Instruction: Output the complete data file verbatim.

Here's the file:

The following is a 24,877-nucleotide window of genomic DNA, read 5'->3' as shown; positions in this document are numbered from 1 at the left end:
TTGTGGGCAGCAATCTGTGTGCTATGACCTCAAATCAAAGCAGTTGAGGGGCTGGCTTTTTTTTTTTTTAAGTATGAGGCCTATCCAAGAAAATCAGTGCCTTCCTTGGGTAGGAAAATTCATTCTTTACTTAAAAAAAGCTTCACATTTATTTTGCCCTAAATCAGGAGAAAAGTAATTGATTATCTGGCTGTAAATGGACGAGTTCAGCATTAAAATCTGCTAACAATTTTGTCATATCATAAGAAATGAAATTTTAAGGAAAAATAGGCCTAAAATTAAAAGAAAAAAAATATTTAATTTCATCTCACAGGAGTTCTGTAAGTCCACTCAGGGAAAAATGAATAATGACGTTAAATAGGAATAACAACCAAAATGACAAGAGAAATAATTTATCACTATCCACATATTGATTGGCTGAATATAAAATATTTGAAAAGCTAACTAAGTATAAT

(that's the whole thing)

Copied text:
The following is a 24,877-nucleotide window of genomic DNA, read 5'->3' as shown; positions in this document are numbered from 1 at the left end:
TTGTGGGCAGCAATCTGTGTGCTATGACCTCAAATCAAAGCAGTTGAGGGGCTGGCTTTTTTTTTTTTTAAGTATGAGGCCTATCCAAGAAAATCAGTGCCTTCCTTGGGTAGGAAAATTCATTCTTTACTTAAAAAAAGCTTCACATTTATTTTGCCCTAAATCAGGAGAAAAGTAATTGATTATCTGGCTGTAAATGGACGAGTTCAGCATTAAAATCTGCTAACAATTTTGTCATATCATAAGAAATGAAATTTTAAGGAAAAATAGGCCTAAAATTAAAAGAAAAAAAATATTTAATTTCATCTCACAGGAGTTCTGTAAGTCCACTCAGGGAAAAATGAATAATGACGTTAAATAGGAATAACAACCAAAATGACAAGAGAAATAATTTATCACTATCCACATATTGATTGGCTGAATATAAAATATTTGAAAAGCTAACTAAGTATAAT